Flint Water Echos

Flint and Lansing students share water crisis experience through copper pipe art installation.

PHC News made it out to Flint, Michigan to attend the Water Infrastructure Conference at the Riverfront Banquet Center March 7-9. The conference provided a status update on the city of Flint’s water efforts, as well as shared lessons learned and new technologies for leaders and residents interested in the topics around aging infrastructure. For more Flint coverage, please turn to pages 24 and 34.

Following the conference, I decided to take a quick detour and press my ears up to a certain set of pipes lining the Alan and Rebecca Ross Education Wing at the iconic Eli and Edythe Broad Art Museum at Michigan State University in Lansing, Michigan. Pipes run along two towering walls of slanted stainless steel slabs and long, luminous bay windows. 

The pipe project, “Beyond Streaming: A Sound Mural for Flint,” features Chicago-based artist’s Jan Tichy community-based initiative, as part of the MSU Federal Credit Union Artist Series. Tichy’s exhibit, made entirely of copper pipes, connected high school students from Flint and Lansing to provide a creative dialogue on one of our nation’s most pressing current issues, the Flint Water Crisis. 

It’s been three years since the city’s switch to the Flint River water. Flint recently received a $97 million settlement toward funding to replace 18,000 of its lead-tainted pipes by 2020. Though plans are in place, the community still has a long way to go toward the rebuilding of trust after being exposed to high-level of contamination and health problems, and creating public transparency and accountability. 

Tichy and others who worked on this project were interested in shifting the public lens to young people who were directly impacted by the crisis. He’s worked with more than 60 high school students from Carman-Ainsworth High School (Flint) and Everett High School (Lansing), leading workshops aimed for students to “explore how different forms of creative expression can be used to communicate ideas and messages, while also touching on themes of social and restorative justice.”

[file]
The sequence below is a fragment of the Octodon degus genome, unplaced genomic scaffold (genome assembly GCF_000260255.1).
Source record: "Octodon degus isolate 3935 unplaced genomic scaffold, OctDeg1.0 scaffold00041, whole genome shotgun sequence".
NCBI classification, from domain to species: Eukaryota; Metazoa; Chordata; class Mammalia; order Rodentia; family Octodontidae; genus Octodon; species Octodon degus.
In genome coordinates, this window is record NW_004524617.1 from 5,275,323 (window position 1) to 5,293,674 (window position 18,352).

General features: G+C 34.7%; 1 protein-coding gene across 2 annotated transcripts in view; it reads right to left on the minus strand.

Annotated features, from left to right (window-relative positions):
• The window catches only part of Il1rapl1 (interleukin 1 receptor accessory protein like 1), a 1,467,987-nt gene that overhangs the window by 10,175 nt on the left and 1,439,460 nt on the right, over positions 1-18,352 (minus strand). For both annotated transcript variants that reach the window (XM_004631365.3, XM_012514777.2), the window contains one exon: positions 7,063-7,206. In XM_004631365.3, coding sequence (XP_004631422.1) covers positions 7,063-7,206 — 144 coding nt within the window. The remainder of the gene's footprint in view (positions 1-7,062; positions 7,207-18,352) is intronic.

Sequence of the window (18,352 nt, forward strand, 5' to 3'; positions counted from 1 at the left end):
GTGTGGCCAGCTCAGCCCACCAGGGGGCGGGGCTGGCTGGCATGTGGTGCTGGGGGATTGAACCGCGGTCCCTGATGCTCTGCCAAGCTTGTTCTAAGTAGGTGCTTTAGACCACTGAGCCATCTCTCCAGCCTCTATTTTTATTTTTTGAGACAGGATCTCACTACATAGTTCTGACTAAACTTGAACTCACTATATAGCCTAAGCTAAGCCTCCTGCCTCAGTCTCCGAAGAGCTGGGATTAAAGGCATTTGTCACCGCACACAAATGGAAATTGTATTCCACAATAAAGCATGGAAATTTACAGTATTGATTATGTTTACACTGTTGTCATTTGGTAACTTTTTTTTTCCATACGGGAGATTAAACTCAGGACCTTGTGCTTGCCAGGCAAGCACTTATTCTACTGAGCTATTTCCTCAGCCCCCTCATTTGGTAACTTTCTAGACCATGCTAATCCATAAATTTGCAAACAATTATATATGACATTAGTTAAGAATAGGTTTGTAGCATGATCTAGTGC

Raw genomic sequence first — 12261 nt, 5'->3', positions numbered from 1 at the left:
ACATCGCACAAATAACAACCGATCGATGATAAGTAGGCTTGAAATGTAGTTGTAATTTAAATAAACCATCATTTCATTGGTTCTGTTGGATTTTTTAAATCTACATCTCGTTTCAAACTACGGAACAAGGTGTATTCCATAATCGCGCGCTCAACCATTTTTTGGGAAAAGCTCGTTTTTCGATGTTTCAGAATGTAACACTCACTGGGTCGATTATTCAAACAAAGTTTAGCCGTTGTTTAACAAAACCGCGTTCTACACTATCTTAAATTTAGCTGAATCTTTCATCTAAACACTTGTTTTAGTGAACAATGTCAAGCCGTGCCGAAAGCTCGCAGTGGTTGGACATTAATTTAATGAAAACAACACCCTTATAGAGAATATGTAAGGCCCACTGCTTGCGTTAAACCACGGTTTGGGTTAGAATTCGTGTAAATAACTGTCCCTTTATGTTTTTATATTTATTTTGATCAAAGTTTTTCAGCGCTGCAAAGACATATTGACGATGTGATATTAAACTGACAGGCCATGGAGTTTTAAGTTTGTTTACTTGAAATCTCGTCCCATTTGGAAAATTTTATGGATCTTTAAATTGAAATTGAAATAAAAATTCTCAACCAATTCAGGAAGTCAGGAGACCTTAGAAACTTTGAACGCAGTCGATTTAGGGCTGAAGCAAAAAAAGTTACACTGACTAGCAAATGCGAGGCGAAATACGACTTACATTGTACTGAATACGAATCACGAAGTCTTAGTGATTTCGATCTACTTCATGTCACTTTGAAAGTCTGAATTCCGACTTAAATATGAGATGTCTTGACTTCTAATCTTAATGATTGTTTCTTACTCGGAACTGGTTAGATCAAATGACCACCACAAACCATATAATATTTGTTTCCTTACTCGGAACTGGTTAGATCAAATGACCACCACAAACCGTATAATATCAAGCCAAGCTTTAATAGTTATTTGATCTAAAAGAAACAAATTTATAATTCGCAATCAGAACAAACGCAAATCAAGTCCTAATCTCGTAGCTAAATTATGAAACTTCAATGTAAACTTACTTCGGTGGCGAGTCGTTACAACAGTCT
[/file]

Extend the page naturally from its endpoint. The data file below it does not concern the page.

The installation is made of 1,460 feet of copper piping and 530 copper fittings. Each pipe features an audio recording of a student presenting a piece of writing that details their response to the water crisis. Exhibit participants turn spigots to hear each recorded response. There are 30 different stations of recorded lines from letters and stanzas including this one:

Lead poisoning can stunt my growth
And mess with my mind
We would like help if you don't mind.

And this one:

Never shall I ever forget the day 
My mom told me 
I can't drink from the water faucet. 
She told me the water was dirty, 
and it wasn't safe. 
I looked at her with disbelief.

On a larger scale, this project exemplifies the young people who will inevitably inherit the water infrastructure struggles and work yet to be done in homes and schools across the nation. 

The project runs through August 20. Visit www.beyondstreaming.org for artwork and more information on the exhibit.   

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